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'Interwoven Histories' In London: An Exhibition Of Handcrafted Work By 4 Artists From Benin, Kenya & Nigeria

The October Gallery in London presents 'Interwoven Histories,' an exhibition of handcrafted mixed-media works by 4 African artists.

Throughout the month of November London's October Gallery is presenting Interwoven Histories, an exhibition centered around contemporary African artists who eschew popular artistic processes and technology in favor of more personal handwrought narratives. The monthlong exhibit brings together four award-winning artists from Benin, Nigeria and Kenya, who specialize in creating intricate handcrafted works using a variety of re-purposed materials. The most readily recognizable pieces in the show are those of Beninois mixed-media artist Romuald Hazoumé, whose masks and large-scale installations made from discarded petrol containers question modern iterations of economic slavery, oppression and exploitation in Africa. Other featured artists include Nigerian-American sculptor and video artist Adejoke Tugbiyele, who uses wire, natural fibers, fabric and wood to create sculptures that explore issues of queer sexuality, politics, and social justice while retaining elements of traditional Yoruba spiritualism; Kenyan metalwork artisan Naomi Wanjiku Gakunga, whose one-of-a-kind wall-mounted metal sheets pay homage to the grassroots community housing projects created in the 60's by the Mabati Women's Group; and Nigerian found object sculptor Nnenna Okore, who creates highly tactile sculptures with basic materials such as clay, newspaper, wax and rope in order to bring attention to the need for sustainable and environmentally friendly Nigerian communities. Click through our gallery above for a preview of recent and older works by the four selected artists.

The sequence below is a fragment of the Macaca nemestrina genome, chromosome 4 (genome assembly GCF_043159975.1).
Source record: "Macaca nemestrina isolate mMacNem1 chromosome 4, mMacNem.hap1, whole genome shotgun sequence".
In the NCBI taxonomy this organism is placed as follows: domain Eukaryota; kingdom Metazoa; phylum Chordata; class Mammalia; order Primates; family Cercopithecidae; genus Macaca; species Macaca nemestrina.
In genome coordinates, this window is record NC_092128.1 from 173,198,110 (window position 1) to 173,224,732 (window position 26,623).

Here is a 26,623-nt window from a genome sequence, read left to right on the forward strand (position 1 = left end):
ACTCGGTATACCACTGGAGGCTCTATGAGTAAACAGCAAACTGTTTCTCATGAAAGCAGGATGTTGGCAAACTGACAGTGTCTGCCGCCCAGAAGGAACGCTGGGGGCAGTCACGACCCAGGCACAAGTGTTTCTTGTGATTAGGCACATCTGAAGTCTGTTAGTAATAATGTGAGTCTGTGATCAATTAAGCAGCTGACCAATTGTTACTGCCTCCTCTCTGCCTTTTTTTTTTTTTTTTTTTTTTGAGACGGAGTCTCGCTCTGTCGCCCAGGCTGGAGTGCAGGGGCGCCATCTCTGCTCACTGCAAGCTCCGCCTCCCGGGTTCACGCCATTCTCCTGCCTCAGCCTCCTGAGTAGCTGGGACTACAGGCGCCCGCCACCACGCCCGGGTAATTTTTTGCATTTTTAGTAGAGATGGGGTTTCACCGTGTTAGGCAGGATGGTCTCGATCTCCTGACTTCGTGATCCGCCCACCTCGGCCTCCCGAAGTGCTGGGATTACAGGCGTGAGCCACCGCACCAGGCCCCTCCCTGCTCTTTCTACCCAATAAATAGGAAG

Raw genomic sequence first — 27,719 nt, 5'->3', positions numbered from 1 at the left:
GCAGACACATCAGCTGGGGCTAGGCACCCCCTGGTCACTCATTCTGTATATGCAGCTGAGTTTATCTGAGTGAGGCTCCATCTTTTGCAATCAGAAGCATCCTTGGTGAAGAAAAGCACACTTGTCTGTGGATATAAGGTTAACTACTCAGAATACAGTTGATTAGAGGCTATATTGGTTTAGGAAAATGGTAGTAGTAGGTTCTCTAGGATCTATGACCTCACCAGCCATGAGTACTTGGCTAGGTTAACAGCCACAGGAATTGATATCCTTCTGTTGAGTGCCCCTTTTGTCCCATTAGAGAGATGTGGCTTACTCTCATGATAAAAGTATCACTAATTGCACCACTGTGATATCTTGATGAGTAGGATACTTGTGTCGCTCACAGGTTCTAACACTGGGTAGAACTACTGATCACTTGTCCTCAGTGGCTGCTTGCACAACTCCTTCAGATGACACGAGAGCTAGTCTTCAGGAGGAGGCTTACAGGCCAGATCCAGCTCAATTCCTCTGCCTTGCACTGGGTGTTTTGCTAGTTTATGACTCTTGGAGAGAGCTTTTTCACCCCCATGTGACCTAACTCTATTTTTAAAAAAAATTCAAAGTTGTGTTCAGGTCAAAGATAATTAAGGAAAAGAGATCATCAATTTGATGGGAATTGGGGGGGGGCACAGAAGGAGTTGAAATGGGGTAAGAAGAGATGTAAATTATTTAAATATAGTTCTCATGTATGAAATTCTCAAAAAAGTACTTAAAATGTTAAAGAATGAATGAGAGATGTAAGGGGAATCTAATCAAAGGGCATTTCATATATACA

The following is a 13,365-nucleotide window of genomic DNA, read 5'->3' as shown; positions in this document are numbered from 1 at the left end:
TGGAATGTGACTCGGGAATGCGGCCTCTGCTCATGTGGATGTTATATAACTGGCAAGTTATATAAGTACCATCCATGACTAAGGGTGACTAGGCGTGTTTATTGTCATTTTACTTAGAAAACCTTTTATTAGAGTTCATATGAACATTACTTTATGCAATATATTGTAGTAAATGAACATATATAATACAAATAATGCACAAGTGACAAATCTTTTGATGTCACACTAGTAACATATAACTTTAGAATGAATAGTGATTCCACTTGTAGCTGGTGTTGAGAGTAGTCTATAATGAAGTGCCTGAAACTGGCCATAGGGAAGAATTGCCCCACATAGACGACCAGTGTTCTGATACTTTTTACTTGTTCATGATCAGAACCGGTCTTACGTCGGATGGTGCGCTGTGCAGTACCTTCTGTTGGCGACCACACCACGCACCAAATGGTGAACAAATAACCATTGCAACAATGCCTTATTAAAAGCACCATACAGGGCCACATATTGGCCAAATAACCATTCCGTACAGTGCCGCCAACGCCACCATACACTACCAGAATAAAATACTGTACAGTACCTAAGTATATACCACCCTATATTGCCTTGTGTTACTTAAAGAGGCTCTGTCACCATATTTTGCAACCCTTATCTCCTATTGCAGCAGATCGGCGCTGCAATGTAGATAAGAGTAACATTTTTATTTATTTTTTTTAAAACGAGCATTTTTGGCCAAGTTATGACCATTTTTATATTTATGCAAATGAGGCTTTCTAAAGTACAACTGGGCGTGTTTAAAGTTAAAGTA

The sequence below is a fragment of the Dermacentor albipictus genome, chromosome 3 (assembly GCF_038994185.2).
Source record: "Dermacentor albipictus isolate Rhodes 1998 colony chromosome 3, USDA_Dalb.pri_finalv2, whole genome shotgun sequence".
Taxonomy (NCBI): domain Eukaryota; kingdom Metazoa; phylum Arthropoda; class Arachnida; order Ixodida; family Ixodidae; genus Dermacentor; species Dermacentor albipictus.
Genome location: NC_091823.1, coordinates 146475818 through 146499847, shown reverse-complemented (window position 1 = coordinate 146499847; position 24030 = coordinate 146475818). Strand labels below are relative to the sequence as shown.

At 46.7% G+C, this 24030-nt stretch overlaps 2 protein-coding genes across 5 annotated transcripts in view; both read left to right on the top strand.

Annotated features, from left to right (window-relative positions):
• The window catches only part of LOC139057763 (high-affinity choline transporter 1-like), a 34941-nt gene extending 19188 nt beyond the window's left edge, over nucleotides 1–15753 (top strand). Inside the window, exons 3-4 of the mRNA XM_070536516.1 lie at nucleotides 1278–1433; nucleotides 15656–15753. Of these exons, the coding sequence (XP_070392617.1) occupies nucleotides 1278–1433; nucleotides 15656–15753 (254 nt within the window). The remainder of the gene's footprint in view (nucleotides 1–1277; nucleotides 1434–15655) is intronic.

Interwoven Histories is now on display at London's October Gallery and continues through November 29.

 

Interview

Malian Rapper Ami Yerewolo Rises Against All Odds

Ami Yerewolo reflects on her hard-won rap career, new album AY and why she insists on creating support spaces for young female rappers in Mali and beyond.

"No one is a prophet in his or her own land!" This is an accurate way to describe Ami Yerewolo's career to a tee. The Malian rapper's music has not always been popular in her home country, where female rappers are generally frowned upon. Instead, it has taken off abroad. Yerewolo's upbeat sound mixes traditional Malian elements with fast drums, contemporary beats and significant lyrics that compel listeners to reflect on life — all of which makes her songs carry a universal appeal. Her new album, AY (titled after the rapper's initials) has just been released by the label Othentiq.

Yerewolo shares her frank thoughts below...

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